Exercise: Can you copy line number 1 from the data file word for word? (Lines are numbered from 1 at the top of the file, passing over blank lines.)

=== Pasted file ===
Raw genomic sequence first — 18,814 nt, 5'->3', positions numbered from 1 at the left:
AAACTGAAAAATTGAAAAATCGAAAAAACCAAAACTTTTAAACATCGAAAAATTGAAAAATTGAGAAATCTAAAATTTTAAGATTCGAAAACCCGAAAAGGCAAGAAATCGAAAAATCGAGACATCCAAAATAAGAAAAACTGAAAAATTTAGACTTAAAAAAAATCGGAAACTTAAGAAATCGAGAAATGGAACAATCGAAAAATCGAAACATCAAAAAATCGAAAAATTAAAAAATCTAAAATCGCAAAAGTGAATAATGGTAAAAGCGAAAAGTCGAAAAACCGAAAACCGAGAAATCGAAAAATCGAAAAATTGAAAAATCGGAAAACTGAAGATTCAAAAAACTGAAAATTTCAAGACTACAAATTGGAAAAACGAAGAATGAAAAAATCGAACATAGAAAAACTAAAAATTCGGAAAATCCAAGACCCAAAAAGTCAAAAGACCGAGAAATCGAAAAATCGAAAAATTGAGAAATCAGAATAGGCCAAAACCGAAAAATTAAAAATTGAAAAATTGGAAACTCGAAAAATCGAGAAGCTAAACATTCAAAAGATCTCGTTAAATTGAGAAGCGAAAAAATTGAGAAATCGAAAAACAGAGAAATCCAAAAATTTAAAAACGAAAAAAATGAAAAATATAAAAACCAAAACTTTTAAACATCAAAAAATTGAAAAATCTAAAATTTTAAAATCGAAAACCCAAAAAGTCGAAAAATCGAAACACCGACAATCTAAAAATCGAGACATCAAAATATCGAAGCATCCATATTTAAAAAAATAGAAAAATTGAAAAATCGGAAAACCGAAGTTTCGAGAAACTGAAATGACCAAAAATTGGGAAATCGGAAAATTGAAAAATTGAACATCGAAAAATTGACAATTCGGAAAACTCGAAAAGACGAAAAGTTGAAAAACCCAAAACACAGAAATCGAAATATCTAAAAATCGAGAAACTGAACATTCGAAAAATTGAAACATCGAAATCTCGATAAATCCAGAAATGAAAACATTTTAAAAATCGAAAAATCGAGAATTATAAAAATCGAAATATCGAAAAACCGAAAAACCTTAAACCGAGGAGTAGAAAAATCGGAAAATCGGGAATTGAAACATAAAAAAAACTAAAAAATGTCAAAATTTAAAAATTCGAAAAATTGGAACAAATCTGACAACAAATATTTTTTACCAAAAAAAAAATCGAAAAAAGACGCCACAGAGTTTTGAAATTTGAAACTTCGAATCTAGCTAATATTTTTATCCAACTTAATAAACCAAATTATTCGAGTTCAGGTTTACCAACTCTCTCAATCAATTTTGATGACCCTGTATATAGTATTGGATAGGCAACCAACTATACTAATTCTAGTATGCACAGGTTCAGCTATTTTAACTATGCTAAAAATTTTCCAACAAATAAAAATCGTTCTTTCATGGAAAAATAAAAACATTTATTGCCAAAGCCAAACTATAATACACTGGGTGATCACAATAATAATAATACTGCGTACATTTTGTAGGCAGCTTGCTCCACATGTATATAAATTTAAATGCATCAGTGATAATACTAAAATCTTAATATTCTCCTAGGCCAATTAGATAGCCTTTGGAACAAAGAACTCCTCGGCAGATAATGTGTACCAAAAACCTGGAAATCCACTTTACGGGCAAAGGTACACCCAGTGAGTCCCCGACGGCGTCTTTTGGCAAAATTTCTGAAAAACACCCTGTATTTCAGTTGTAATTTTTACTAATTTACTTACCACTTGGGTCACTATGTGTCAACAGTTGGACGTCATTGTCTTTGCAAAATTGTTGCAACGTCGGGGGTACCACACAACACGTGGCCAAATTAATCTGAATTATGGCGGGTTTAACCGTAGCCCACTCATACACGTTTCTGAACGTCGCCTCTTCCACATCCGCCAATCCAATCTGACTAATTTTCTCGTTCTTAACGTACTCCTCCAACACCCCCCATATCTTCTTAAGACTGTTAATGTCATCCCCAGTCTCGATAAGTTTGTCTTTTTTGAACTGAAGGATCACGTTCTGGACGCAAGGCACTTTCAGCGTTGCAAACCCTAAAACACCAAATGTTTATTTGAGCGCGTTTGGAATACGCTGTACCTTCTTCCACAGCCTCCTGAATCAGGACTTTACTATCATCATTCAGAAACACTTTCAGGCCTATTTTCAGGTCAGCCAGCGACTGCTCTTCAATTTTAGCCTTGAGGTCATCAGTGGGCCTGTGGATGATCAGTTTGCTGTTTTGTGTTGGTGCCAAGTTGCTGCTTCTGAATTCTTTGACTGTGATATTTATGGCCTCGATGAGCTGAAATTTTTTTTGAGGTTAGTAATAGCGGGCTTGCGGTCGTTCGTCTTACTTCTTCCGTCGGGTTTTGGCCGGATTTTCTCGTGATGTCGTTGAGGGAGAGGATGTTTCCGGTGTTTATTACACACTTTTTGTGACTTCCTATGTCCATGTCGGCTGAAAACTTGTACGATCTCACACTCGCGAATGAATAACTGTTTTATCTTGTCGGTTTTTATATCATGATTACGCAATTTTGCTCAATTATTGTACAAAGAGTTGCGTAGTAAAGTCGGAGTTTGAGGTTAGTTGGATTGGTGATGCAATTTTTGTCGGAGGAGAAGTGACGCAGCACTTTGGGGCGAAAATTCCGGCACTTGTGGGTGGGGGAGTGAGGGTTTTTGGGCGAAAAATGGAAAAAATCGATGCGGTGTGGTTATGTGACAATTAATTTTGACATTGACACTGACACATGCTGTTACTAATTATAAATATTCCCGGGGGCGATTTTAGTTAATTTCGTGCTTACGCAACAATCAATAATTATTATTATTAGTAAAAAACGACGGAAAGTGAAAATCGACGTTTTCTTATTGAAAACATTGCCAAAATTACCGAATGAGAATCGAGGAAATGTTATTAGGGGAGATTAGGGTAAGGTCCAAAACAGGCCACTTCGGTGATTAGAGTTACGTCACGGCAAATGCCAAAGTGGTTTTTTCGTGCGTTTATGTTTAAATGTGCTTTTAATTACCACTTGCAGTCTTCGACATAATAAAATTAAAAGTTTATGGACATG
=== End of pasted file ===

Raw genomic sequence first — 18,814 nt, 5'->3', positions numbered from 1 at the left: